Around ten miles northwest of Boston, Stoneham is a commuter town with a large swath of the Middlesex Fells Reservation in its boundaries.
This means you’ve got a world of outdoor recreation on your doorstep, whether you’re kayaking on Spot Pond, or hiking in the hills to be met by amazing views of Greater Boston.
The first European to set foot in what is now Stoneham was Governor John Winthrop of Massachusetts (1587-1649), who passed through in 1632.
Stoneham was incorporated in 1725 after breaking away from Charlestown, and decided to relocate its entire center in the early 19th century to align it with the newly built Medford-Andover Turnpike.
This downtown area is a joy, with preserved architecture, lots of independent shops, flourishing events on the town common, and an award-winning professional theater company.
1. Middlesex Fells Reservation
Stoneham’s southern third is occupied by a massive public recreation area that spreads across four adjacent towns.
Over 2,200 acres, the Middlesex Fells Reservation is on a range of wooded granite hills, trapping large bodies of water, several of which are active reservoirs for Winchester and Boston’s waterworks.
With more than 100 miles of well-marked intersecting trails, you could spend days hiking or mountain biking in the Fells without seeing the same scenery twice.
For some inspiration there’s the Skyline Trail, the Reservoir Trail, the Cross Fells Trail and the Rock Circuit Trail, all with something new to experience, from vistas of downtown Boston, to rocky scrambles and remote lakefronts.
2. Spot Pond
This 298-acre lake in the Middlesex Fells Reservation sits entirely within Stoneham’s town limits. At South Street there’s an unbroken view over the water to the southern shore.
Spot Pond is a haven for outdoor recreation, particularly in summer when you can rent a kayak, rowboat or sailboat, or take a class at the Spot Pond Boathouse along Woodland Drive, down the eastern shore.
Close by, Botume House (1849) is a handsome Italianate residence, and the last survivor of several that lined the shore in the 19th century.
This is now a visitor center for the reservation and is at the head of a waterside trail that snakes through the woods along the eastern shore.
3. Stoneham Central Square
An interesting detail about Central Square, Stoneham’s historic town center, is that this is not its original location.
The entire center was actually shifted west after the completion of the Medford-Andover Turnpike (Route 28/Main Street) in the early 19th century.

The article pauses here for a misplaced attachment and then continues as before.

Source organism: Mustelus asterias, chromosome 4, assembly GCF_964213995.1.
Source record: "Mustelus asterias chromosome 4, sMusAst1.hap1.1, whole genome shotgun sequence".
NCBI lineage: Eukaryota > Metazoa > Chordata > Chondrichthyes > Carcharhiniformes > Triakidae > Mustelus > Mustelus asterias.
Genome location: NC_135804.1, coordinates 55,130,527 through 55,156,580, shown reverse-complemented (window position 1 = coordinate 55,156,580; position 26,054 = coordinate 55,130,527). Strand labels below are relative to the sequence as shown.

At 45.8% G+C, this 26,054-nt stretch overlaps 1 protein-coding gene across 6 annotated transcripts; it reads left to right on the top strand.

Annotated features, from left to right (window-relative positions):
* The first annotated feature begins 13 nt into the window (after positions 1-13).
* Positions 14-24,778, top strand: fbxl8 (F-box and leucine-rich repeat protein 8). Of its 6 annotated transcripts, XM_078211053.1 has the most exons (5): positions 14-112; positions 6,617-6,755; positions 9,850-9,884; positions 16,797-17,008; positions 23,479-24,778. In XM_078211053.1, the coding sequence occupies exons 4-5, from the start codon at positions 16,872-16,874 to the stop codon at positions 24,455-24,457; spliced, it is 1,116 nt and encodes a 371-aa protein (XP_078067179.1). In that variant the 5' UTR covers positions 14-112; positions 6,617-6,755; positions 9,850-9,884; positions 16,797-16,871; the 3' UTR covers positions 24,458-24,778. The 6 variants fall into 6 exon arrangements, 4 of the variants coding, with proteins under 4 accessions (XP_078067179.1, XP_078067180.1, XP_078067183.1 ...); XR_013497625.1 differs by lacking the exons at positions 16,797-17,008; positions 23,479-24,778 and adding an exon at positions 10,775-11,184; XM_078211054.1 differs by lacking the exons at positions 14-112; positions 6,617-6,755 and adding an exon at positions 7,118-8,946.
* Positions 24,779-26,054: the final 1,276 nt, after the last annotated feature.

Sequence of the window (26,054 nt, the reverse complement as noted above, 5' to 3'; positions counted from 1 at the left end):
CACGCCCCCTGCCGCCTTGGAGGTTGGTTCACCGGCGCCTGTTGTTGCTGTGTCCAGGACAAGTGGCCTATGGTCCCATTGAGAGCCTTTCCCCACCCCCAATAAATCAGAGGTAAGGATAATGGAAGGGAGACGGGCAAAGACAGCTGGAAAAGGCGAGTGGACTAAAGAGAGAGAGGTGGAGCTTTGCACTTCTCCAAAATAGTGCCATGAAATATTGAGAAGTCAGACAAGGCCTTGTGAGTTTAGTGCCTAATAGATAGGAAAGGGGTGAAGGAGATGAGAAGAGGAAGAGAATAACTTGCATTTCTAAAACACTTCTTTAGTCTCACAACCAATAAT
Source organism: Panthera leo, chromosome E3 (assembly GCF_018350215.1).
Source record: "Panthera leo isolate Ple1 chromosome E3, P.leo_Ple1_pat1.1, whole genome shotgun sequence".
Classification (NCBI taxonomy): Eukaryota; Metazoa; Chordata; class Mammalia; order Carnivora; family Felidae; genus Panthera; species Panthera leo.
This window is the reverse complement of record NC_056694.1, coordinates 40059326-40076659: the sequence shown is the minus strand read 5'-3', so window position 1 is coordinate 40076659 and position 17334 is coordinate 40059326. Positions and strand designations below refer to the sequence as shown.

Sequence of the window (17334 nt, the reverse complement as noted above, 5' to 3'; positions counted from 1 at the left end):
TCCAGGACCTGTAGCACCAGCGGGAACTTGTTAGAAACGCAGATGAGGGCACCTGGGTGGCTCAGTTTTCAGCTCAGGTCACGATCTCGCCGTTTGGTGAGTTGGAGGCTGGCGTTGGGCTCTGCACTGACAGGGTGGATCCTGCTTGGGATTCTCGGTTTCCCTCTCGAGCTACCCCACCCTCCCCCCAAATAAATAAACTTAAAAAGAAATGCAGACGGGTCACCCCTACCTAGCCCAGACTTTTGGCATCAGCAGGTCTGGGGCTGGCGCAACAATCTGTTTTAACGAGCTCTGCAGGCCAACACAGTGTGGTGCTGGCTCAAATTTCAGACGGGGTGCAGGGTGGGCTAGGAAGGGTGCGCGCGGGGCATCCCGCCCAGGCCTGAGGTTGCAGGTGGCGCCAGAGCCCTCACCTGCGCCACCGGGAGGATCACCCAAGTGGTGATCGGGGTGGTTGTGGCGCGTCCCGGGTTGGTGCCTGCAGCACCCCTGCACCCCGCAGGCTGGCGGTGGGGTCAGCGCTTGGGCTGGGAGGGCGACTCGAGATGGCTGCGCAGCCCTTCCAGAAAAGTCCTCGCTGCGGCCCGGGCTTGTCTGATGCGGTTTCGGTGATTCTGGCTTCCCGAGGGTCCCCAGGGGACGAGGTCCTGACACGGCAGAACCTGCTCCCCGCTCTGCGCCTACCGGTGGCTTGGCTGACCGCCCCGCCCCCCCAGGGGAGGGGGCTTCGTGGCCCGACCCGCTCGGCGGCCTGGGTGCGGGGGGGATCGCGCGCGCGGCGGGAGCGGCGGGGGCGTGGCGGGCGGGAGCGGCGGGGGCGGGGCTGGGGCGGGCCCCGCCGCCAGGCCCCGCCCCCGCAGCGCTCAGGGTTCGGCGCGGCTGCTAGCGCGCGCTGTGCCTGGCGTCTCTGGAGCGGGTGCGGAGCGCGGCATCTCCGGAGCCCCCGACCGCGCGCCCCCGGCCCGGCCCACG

Central Square has a wonderful level of preservation, with stately civic buildings and a rare concentration of 19th and early 20th century civic buildings.
A defining example is the Dow Block (395 Main St), built in the French Second Empire style in 1864.
As well as being pretty, Central Square teems with local businesses, with cosmopolitan dining, as well as a florist, butcher, jewelry store, watch shop, bridal shop, fabric shop and more, all dotted close together.
4. Greater Boston Stage Company
There’s also a feast of culture in Central Square, partly thanks to this regional professional theater company based at the historic Stoneham Theatre.
That venue was built in 1917 as a movie theater and vaudeville stage, and after closing in the 1970s remained vacant for almost three decades before the Greater Boston Stage Company took over in the late 1990s and turned it into a 350-seat performing arts venue.
Since 2000 this has been a creative powerhouse, recently garnering Elliot Norton Awards in 2022 for All is Calm: The Christmas Truce of 1916, and Swan Lake in Blue in 2020.
There’s at least one world or U.S. premiere in each season. When we made this list, some standout shows were The Legend of Sleepy Hollow, Clue: On Stage, and Little Women: The Broadway Musical.
5. Stone Zoo
The compact zoo next to Spot Pond has been around since 1905, but was given a total overhaul in 1992.
Covering 26 acres, Stone Zoo is laid out on winding walkways that are turned into a winter wonderland during ZooLights in the holiday season (more later).
There are ten different exhibits/areas to discover, like Himalayan Highlands, which has snow leopards, yaks and markhors, or the recently opened Caribbean Coast, with a walk through aviary with a dazzling variety of tropical birds including macaws, ibises and Caribbean flamingos.
Memorial Day weekend through Labor Day, you can also watch live flight demonstrations at the Birds of Prey exhibit.
6. Stoneham Town Common
Central Square has an archetypal town green, bordered by august buildings like the Town Hall (1939), First Congregational Church (1840) and the Central Fire Station (1916), which we’ll cover in more detail below.
More than just open space, the common is an abiding part of community life. For one thing, Pop-Up Stoneham presents an almost endless variety of free events on the common, engaging residents and visitors of all ages.
The Stoneham Farmers’ Market meets here, every Thursday afternoon, June through September.
Later on Thursday evenings, the summer-long Concerts on the Common series has entertained the town for two decades now, while the Stoneham Town Day marks the start of fall with scores of vendors and family activities.
7. Tri-Community Bike/Greenway
At Pomeworth Field, not far from Stoneham Square, you can get onto a seven-mile rail trail that was officially opened in 2019.